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Continued: Mazatlan gets a makeover

  • Article by: ANNE Z. COOK and STEVE HAGGERTY , Special to the Star Tribune
  • Last update: November 2, 2013 - 4:47 PM

The cruise industry —often the first to fold and move out of designated ports-of-call when security issues threaten — sees blue sky ahead. After dropping Mazatlan from their Mexico itineraries in 2011, Holland America and Norwegian Cruise Lines are returning, with scheduled visits to the new cruise terminal starting next month, and continuing through the 2014 season. Holland America’s Veendam will be the first to arrive, on Nov. 12.

“We’ll be ready for them,” said Cordova. “I’ve got a tourism budget of 400 million pesos [$32.5 million U.S.], half for the new cruise port and the rest for restoration and improvements in the historic city center.”

The cruise port and passenger terminal, a contemporary stunner designed for comfort — and for passenger security — has docking room for eight large passenger ships at once. Adjacent tour bus parking will allow passengers taking shore tours to board the buses without much walking. Travelers who’d rather stay on the ship or at the port will have shops, a restaurant, a tourist information center and gift stores to explore.

Shore tours in Third World ports, often the bête noir of cruise passengers, haven’t been forgotten.

“Funds are set aside to train tour guides to make sure every tour is unforgettable,” said Cordova. Cognizant that first impressions matter, the adjoining neighborhood has also gotten a facelift. Seedy shacks are gone, cracked stucco is patched and vacant lots have become gardens. “The town has spent $3 million alone restoring the colonial buildings on the corridor between the port and the historic district,” confirmed Berdegue.

Markets, beaches and bullfights

Shore tours will visit several nearby 16th- and 17th-century villages, and the ancient pictographs on the shoreline. But visitors who opt for a stroll through the historic center’s narrow streets and shaded plazas won’t be sorry. It was these plazas where the first colonists gathered and where much of the era’s social and civic life played out. Still popular gathering places, this is where people meet to walk, talk, eat and watch the world pass by. Wander around and you’ll find the Plaza Machado, the Cathedral, the elegantly restored Angel Peralta Opera House and the art museum.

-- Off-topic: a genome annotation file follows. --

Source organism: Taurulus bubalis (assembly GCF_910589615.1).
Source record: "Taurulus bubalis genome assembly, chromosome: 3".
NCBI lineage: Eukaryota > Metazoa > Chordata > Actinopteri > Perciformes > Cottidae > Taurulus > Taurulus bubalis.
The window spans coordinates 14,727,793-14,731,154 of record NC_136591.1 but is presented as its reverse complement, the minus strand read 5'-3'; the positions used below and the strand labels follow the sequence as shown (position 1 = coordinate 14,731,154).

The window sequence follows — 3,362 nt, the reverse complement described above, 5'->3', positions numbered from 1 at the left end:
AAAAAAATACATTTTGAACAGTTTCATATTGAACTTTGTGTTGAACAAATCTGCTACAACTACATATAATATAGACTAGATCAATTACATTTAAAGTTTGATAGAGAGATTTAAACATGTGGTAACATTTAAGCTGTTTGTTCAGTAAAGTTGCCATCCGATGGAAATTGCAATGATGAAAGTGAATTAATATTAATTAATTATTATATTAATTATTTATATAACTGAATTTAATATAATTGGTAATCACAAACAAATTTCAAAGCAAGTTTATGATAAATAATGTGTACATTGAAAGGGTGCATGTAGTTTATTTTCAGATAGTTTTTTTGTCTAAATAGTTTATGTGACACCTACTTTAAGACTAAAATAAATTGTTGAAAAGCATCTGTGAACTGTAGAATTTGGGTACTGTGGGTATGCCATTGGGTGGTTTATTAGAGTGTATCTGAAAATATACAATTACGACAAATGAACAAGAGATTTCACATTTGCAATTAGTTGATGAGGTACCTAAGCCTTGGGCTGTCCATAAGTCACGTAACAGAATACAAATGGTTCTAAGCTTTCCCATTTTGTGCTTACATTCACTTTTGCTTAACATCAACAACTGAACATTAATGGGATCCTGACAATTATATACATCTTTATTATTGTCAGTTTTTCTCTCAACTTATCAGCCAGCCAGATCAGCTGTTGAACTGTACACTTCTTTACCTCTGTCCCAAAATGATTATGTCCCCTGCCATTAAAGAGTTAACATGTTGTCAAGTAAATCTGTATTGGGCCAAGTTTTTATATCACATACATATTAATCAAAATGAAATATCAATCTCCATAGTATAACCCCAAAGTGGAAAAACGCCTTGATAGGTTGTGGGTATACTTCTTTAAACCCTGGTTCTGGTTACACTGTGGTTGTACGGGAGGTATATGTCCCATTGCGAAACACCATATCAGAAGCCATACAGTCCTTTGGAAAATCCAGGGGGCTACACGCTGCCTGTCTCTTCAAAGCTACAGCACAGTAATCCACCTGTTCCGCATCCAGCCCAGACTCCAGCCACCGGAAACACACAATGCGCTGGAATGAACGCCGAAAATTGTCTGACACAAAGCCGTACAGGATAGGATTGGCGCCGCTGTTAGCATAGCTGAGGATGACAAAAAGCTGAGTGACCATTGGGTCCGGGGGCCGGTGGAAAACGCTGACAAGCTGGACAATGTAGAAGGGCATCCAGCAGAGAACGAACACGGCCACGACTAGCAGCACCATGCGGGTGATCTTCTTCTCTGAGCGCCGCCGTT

The Central Market, humming from early morning to late afternoon, is where housewives shop for food, teenagers hunt for cheap purses and jewelry and travelers take photos. Covering a city block, the two-story iron structure (think late Victorian), houses hundreds of stalls selling fruits of every color and shape, vegetables, nuts, bread, tortillas, cheeses, woven hats, souvenirs, fish, shrimp, chickens (whole and butchered), pigs (everything but the squeal), cakes, pies, cookies, puddings and candy, not to mention soap, brooms and buckets.

If the past is prologue, the end game is written. Some cruise passengers will join ashore tours or catch the sightseeing boat to Deer Island, across the bay. Others will grab lunch at Pancho’s and spend the time in port on Pacific Mexico’s nicest beach. Encouraged to return, the second time around will include a candlelight dinner at Pedro & Lola’s on the Plaza, and a round of golf. Eventually they’ll check out a bullfight. And after that, who knows?


Anne Z. Cook and Steve Haggerty travel widely from their home in Venice, Calif.


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